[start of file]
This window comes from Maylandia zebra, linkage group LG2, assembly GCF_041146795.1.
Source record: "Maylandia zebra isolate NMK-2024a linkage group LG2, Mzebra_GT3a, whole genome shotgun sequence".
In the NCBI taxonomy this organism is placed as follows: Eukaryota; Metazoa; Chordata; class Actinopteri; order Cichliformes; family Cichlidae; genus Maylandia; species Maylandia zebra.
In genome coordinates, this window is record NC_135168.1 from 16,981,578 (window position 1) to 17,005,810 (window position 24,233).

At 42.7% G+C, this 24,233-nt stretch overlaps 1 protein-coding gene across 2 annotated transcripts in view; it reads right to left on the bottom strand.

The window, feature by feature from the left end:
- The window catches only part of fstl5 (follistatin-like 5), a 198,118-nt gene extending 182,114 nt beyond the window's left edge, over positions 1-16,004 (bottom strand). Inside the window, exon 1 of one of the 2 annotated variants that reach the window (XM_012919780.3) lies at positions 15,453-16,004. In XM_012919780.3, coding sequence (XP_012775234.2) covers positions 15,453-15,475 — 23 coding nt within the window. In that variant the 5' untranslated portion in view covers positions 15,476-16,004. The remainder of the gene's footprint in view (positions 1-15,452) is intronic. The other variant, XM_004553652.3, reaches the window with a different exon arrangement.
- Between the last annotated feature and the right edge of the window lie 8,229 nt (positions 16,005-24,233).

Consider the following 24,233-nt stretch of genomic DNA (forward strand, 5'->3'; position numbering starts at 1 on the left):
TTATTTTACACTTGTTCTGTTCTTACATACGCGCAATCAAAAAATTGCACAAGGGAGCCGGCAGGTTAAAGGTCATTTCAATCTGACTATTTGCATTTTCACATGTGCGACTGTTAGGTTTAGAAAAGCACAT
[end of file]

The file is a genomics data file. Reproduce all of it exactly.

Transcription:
This window comes from Maylandia zebra, linkage group LG2, assembly GCF_041146795.1.
Source record: "Maylandia zebra isolate NMK-2024a linkage group LG2, Mzebra_GT3a, whole genome shotgun sequence".
In the NCBI taxonomy this organism is placed as follows: Eukaryota; Metazoa; Chordata; class Actinopteri; order Cichliformes; family Cichlidae; genus Maylandia; species Maylandia zebra.
In genome coordinates, this window is record NC_135168.1 from 16,981,578 (window position 1) to 17,005,810 (window position 24,233).

At 42.7% G+C, this 24,233-nt stretch overlaps 1 protein-coding gene across 2 annotated transcripts in view; it reads right to left on the bottom strand.

The window, feature by feature from the left end:
- The window catches only part of fstl5 (follistatin-like 5), a 198,118-nt gene extending 182,114 nt beyond the window's left edge, over positions 1-16,004 (bottom strand). Inside the window, exon 1 of one of the 2 annotated variants that reach the window (XM_012919780.3) lies at positions 15,453-16,004. In XM_012919780.3, coding sequence (XP_012775234.2) covers positions 15,453-15,475 — 23 coding nt within the window. In that variant the 5' untranslated portion in view covers positions 15,476-16,004. The remainder of the gene's footprint in view (positions 1-15,452) is intronic. The other variant, XM_004553652.3, reaches the window with a different exon arrangement.
- Between the last annotated feature and the right edge of the window lie 8,229 nt (positions 16,005-24,233).

Consider the following 24,233-nt stretch of genomic DNA (forward strand, 5'->3'; position numbering starts at 1 on the left):
TTATTTTACACTTGTTCTGTTCTTACATACGCGCAATCAAAAAATTGCACAAGGGAGCCGGCAGGTTAAAGGTCATTTCAATCTGACTATTTGCATTTTCACATGTGCGACTGTTAGGTTTAGAAAAGCACAT